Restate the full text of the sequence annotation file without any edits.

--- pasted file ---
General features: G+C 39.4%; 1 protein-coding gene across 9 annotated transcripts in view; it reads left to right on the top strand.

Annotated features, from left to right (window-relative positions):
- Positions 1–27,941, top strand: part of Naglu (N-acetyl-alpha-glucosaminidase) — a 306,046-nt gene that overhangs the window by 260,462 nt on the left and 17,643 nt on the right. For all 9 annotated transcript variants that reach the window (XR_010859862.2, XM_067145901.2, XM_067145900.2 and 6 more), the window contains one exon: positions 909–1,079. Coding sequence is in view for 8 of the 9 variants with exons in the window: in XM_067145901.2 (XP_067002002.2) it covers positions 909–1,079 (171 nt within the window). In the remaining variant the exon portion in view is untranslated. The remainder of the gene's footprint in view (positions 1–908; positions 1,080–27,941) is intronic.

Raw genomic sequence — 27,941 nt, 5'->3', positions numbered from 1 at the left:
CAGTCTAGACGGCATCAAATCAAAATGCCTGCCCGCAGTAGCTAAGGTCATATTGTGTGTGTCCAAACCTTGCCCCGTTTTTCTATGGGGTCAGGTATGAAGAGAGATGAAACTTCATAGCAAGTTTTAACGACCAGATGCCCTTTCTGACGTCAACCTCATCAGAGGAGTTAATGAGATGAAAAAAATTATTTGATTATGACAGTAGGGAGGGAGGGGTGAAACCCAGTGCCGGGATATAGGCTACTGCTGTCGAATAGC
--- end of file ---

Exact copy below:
General features: G+C 39.4%; 1 protein-coding gene across 9 annotated transcripts in view; it reads left to right on the top strand.

Annotated features, from left to right (window-relative positions):
- Positions 1–27,941, top strand: part of Naglu (N-acetyl-alpha-glucosaminidase) — a 306,046-nt gene that overhangs the window by 260,462 nt on the left and 17,643 nt on the right. For all 9 annotated transcript variants that reach the window (XR_010859862.2, XM_067145901.2, XM_067145900.2 and 6 more), the window contains one exon: positions 909–1,079. Coding sequence is in view for 8 of the 9 variants with exons in the window: in XM_067145901.2 (XP_067002002.2) it covers positions 909–1,079 (171 nt within the window). In the remaining variant the exon portion in view is untranslated. The remainder of the gene's footprint in view (positions 1–908; positions 1,080–27,941) is intronic.

Raw genomic sequence — 27,941 nt, 5'->3', positions numbered from 1 at the left:
CAGTCTAGACGGCATCAAATCAAAATGCCTGCCCGCAGTAGCTAAGGTCATATTGTGTGTGTCCAAACCTTGCCCCGTTTTTCTATGGGGTCAGGTATGAAGAGAGATGAAACTTCATAGCAAGTTTTAACGACCAGATGCCCTTTCTGACGTCAACCTCATCAGAGGAGTTAATGAGATGAAAAAAATTATTTGATTATGACAGTAGGGAGGGAGGGGTGAAACCCAGTGCCGGGATATAGGCTACTGCTGTCGAATAGC